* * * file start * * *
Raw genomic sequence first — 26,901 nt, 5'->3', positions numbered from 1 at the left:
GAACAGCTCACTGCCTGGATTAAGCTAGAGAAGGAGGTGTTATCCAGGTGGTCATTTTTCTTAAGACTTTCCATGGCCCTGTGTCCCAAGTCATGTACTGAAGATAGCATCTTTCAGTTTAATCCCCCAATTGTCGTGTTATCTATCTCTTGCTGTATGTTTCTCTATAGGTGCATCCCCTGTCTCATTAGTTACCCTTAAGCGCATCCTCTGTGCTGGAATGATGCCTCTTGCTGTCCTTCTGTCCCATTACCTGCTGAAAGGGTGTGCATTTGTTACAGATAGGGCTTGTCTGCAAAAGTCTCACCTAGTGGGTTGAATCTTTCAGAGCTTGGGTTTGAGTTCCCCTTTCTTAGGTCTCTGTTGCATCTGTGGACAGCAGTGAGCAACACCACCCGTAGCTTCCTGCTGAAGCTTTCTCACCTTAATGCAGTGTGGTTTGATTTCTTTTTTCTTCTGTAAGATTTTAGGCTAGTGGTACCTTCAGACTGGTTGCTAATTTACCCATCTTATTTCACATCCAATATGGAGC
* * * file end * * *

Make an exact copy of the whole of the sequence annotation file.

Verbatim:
Raw genomic sequence first — 26,901 nt, 5'->3', positions numbered from 1 at the left:
GAACAGCTCACTGCCTGGATTAAGCTAGAGAAGGAGGTGTTATCCAGGTGGTCATTTTTCTTAAGACTTTCCATGGCCCTGTGTCCCAAGTCATGTACTGAAGATAGCATCTTTCAGTTTAATCCCCCAATTGTCGTGTTATCTATCTCTTGCTGTATGTTTCTCTATAGGTGCATCCCCTGTCTCATTAGTTACCCTTAAGCGCATCCTCTGTGCTGGAATGATGCCTCTTGCTGTCCTTCTGTCCCATTACCTGCTGAAAGGGTGTGCATTTGTTACAGATAGGGCTTGTCTGCAAAAGTCTCACCTAGTGGGTTGAATCTTTCAGAGCTTGGGTTTGAGTTCCCCTTTCTTAGGTCTCTGTTGCATCTGTGGACAGCAGTGAGCAACACCACCCGTAGCTTCCTGCTGAAGCTTTCTCACCTTAATGCAGTGTGGTTTGATTTCTTTTTTCTTCTGTAAGATTTTAGGCTAGTGGTACCTTCAGACTGGTTGCTAATTTACCCATCTTATTTCACATCCAATATGGAGC